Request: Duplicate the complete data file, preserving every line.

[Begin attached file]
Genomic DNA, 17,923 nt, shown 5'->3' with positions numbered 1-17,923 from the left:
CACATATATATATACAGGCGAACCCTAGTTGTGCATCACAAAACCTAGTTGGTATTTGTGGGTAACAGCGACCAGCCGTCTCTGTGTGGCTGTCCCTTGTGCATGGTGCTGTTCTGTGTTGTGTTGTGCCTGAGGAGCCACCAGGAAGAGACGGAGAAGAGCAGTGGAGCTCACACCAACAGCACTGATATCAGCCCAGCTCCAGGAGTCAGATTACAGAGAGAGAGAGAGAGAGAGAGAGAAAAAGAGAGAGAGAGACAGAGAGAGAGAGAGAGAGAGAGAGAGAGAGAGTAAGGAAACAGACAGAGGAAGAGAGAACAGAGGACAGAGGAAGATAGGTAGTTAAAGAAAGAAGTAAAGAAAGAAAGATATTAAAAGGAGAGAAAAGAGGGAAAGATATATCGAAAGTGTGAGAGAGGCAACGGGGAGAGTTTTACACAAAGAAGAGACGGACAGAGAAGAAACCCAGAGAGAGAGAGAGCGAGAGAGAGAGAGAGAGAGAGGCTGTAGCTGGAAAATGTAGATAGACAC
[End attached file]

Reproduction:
Genomic DNA, 17,923 nt, shown 5'->3' with positions numbered 1-17,923 from the left:
CACATATATATATACAGGCGAACCCTAGTTGTGCATCACAAAACCTAGTTGGTATTTGTGGGTAACAGCGACCAGCCGTCTCTGTGTGGCTGTCCCTTGTGCATGGTGCTGTTCTGTGTTGTGTTGTGCCTGAGGAGCCACCAGGAAGAGACGGAGAAGAGCAGTGGAGCTCACACCAACAGCACTGATATCAGCCCAGCTCCAGGAGTCAGATTACAGAGAGAGAGAGAGAGAGAGAGAGAAAAAGAGAGAGAGAGACAGAGAGAGAGAGAGAGAGAGAGAGAGAGAGAGTAAGGAAACAGACAGAGGAAGAGAGAACAGAGGACAGAGGAAGATAGGTAGTTAAAGAAAGAAGTAAAGAAAGAAAGATATTAAAAGGAGAGAAAAGAGGGAAAGATATATCGAAAGTGTGAGAGAGGCAACGGGGAGAGTTTTACACAAAGAAGAGACGGACAGAGAAGAAACCCAGAGAGAGAGAGAGCGAGAGAGAGAGAGAGAGAGAGGCTGTAGCTGGAAAATGTAGATAGACAC